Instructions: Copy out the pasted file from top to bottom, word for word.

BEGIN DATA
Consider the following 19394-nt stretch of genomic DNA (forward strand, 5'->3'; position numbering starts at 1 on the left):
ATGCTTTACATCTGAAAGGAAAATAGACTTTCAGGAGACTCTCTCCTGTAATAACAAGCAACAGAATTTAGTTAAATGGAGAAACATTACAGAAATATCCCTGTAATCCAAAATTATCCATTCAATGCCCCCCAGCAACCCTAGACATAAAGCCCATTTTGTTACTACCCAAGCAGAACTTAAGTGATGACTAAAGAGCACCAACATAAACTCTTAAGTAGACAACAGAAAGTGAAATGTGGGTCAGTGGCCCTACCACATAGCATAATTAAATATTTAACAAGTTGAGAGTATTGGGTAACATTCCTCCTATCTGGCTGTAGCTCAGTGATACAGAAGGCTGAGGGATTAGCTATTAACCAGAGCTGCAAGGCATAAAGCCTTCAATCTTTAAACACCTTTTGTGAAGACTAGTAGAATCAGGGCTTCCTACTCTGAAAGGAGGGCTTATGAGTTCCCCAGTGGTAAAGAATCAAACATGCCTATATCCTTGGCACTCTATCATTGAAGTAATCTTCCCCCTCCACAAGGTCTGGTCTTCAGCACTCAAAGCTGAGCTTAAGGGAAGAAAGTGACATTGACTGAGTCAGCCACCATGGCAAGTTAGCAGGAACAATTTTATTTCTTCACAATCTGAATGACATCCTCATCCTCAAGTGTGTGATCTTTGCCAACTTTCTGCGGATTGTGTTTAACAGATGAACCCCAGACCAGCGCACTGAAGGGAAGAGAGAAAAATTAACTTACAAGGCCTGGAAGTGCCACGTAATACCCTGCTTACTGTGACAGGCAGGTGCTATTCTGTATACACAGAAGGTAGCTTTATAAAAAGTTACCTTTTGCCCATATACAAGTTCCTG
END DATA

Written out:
Consider the following 19394-nt stretch of genomic DNA (forward strand, 5'->3'; position numbering starts at 1 on the left):
ATGCTTTACATCTGAAAGGAAAATAGACTTTCAGGAGACTCTCTCCTGTAATAACAAGCAACAGAATTTAGTTAAATGGAGAAACATTACAGAAATATCCCTGTAATCCAAAATTATCCATTCAATGCCCCCCAGCAACCCTAGACATAAAGCCCATTTTGTTACTACCCAAGCAGAACTTAAGTGATGACTAAAGAGCACCAACATAAACTCTTAAGTAGACAACAGAAAGTGAAATGTGGGTCAGTGGCCCTACCACATAGCATAATTAAATATTTAACAAGTTGAGAGTATTGGGTAACATTCCTCCTATCTGGCTGTAGCTCAGTGATACAGAAGGCTGAGGGATTAGCTATTAACCAGAGCTGCAAGGCATAAAGCCTTCAATCTTTAAACACCTTTTGTGAAGACTAGTAGAATCAGGGCTTCCTACTCTGAAAGGAGGGCTTATGAGTTCCCCAGTGGTAAAGAATCAAACATGCCTATATCCTTGGCACTCTATCATTGAAGTAATCTTCCCCCTCCACAAGGTCTGGTCTTCAGCACTCAAAGCTGAGCTTAAGGGAAGAAAGTGACATTGACTGAGTCAGCCACCATGGCAAGTTAGCAGGAACAATTTTATTTCTTCACAATCTGAATGACATCCTCATCCTCAAGTGTGTGATCTTTGCCAACTTTCTGCGGATTGTGTTTAACAGATGAACCCCAGACCAGCGCACTGAAGGGAAGAGAGAAAAATTAACTTACAAGGCCTGGAAGTGCCACGTAATACCCTGCTTACTGTGACAGGCAGGTGCTATTCTGTATACACAGAAGGTAGCTTTATAAAAAGTTACCTTTTGCCCATATACAAGTTCCTG